Robinson in 2019
|Born||April 18, 1957|
Vestal, New York, U.S.
|Alma mater||Dartmouth College|
Christ Church, Oxford
Stanford Graduate School of Business
Peter Mark Robinson (born April 18, 1957) is an American author, research fellow, television host and former speechwriter for then-Vice President George H.W. Bush and President Ronald Reagan. He is currently the host of Uncommon Knowledge, an interview show by Stanford's Hoover Institution. He is also a research fellow at the Hoover Institution.
Robinson grew up in Vestal, New York. He attended Dartmouth College from 1975 to 1979, where he was a member of Kappa Kappa Kappa, and wrote for The Dartmouth. He majored in English and graduated summa cum laude, then continued his studies at Christ Church, Oxford University, pursuing a second Bachelor's degree in Philosophy, Politics and Economics and graduating in 1982. Robinson also attended Stanford University's Graduate School of Business. He graduated with an MBA in 1990.
After Oxford, Robinson applied for a position at the White House. In an event he describes as a "fluke", he was given a job as the chief speechwriter for Vice President Bush. In what he calls a "second fluke", he was then transferred to President Reagan's staff as a special assistant and speechwriter, where he wrote the famed 1987 Tear down this wall address. Referencing Soviet General Secretary Mikhail Gorbachev's refusal to remove the Berlin Wall, the speech, delivered by Reagan at the Brandenburg Gate in West Berlin on 12 June 1987, contained the sentence: "Mr. Gorbachev, tear down this wall!"
On arrival in the city before writing the speech, Robinson was warned by US diplomats to avoid Cold War rhetoric and that Berliners had adjusted to the presence of the Berlin Wall. However, after consultation with local Berliners, he found them deeply wounded and concerned about the wall; in many instances it had separated families and represented an intrusion of a police state into daily life. Returning to Washington D.C., Robinson's phrase became controversial with the State Department and other staff members, including Chief of Staff Howard Baker and National Security Advisor Colin Powell. Repeated attempts were made to remove it from the speech, but Reagan overruled them, wishing to communicate not only with West Berliners but with East Germans on the other side of the wall. Reagan went so far as to say "yes, this wall will fall", and that "As long as this gate is closed, as long as this scar of a wall is permitted to stand, it is not the German question alone that remains open, but the question of freedom for all mankind."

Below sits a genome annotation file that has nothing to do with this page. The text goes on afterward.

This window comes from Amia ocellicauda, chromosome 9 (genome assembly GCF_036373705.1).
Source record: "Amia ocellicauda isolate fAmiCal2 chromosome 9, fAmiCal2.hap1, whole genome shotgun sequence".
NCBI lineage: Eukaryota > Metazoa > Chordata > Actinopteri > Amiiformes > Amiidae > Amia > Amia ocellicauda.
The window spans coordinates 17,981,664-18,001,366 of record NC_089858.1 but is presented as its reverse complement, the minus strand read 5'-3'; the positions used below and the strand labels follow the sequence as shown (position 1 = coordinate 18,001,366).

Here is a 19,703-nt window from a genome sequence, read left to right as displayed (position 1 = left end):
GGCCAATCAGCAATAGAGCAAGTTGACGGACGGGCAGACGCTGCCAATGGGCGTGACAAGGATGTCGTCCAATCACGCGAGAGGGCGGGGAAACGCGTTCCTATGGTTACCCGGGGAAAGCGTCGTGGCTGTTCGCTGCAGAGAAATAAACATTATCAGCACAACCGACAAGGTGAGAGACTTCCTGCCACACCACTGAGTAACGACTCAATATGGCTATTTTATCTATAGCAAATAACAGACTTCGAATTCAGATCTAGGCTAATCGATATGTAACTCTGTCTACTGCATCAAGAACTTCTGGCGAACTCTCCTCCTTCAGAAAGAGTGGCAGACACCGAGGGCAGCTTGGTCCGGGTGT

Robinson wrote more than 300 speeches during his White House tenure. After serving for six years, Robinson attended business school at Stanford University where he earned a Master of Business Administration in 1990. The journal he kept of his two-year experience there was the basis for his book Snapshots from Hell: The Making of an MBA, published in 1994, which details the considerable difficulty he encountered during the first year of business school due to his lack of a "quantitative background".
In the early 1990s, Robinson joined the News Corporation run by Rupert Murdoch, and then served as press secretary to the Chairman of the Securities and Exchange Commission. In 1993, Robinson became a research fellow at the Hoover Institution, Stanford's conservative research center. In addition to writing about business and politics, he also edits the Hoover Digest and hosted a PBS public affairs television program Uncommon Knowledge, later re-branded as a Web cast at hoover.org, and then arranged to be released semiweekly on National Review Online. He has written How Ronald Reagan Changed My Life and It’s My Party: A Republican's Messy Love Affair with the GOP, a study of the Republican Party.
Robinson lives in northern California with his wife, Edita, and their five children. Edita's parents left Cuba in 1959 and she was born about 18 months later.
In 2003, he published his third book, How Ronald Reagan Changed My Life. He has stated that it is "nothing less than a love story – an account of the profound respect and affection that one young man came to feel for the President who changed his life forever." The book received a favorable review from Margaret Thatcher, and she has remarked that it features a "wealth of insights".